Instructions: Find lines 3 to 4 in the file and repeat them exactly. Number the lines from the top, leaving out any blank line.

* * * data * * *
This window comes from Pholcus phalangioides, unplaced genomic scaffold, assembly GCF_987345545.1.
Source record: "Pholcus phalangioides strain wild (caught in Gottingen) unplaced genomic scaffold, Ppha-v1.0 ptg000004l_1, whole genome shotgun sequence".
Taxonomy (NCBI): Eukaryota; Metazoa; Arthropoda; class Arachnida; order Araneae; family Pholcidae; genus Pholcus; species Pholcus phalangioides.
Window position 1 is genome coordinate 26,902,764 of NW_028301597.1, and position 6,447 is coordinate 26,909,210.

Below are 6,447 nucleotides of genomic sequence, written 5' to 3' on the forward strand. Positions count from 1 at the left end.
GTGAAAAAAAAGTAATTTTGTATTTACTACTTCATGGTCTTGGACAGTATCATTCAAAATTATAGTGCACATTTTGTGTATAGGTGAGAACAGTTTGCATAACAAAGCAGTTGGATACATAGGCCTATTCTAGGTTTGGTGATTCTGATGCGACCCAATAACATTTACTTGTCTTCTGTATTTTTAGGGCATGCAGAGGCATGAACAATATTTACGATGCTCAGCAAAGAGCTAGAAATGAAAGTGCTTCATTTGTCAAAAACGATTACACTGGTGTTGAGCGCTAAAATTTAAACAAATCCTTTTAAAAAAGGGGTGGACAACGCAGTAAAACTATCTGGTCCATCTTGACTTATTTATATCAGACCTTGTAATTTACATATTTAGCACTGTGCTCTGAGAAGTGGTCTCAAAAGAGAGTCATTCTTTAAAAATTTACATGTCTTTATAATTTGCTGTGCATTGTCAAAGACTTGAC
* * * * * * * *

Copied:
Taxonomy (NCBI): Eukaryota; Metazoa; Arthropoda; class Arachnida; order Araneae; family Pholcidae; genus Pholcus; species Pholcus phalangioides.
Window position 1 is genome coordinate 26,902,764 of NW_028301597.1, and position 6,447 is coordinate 26,909,210.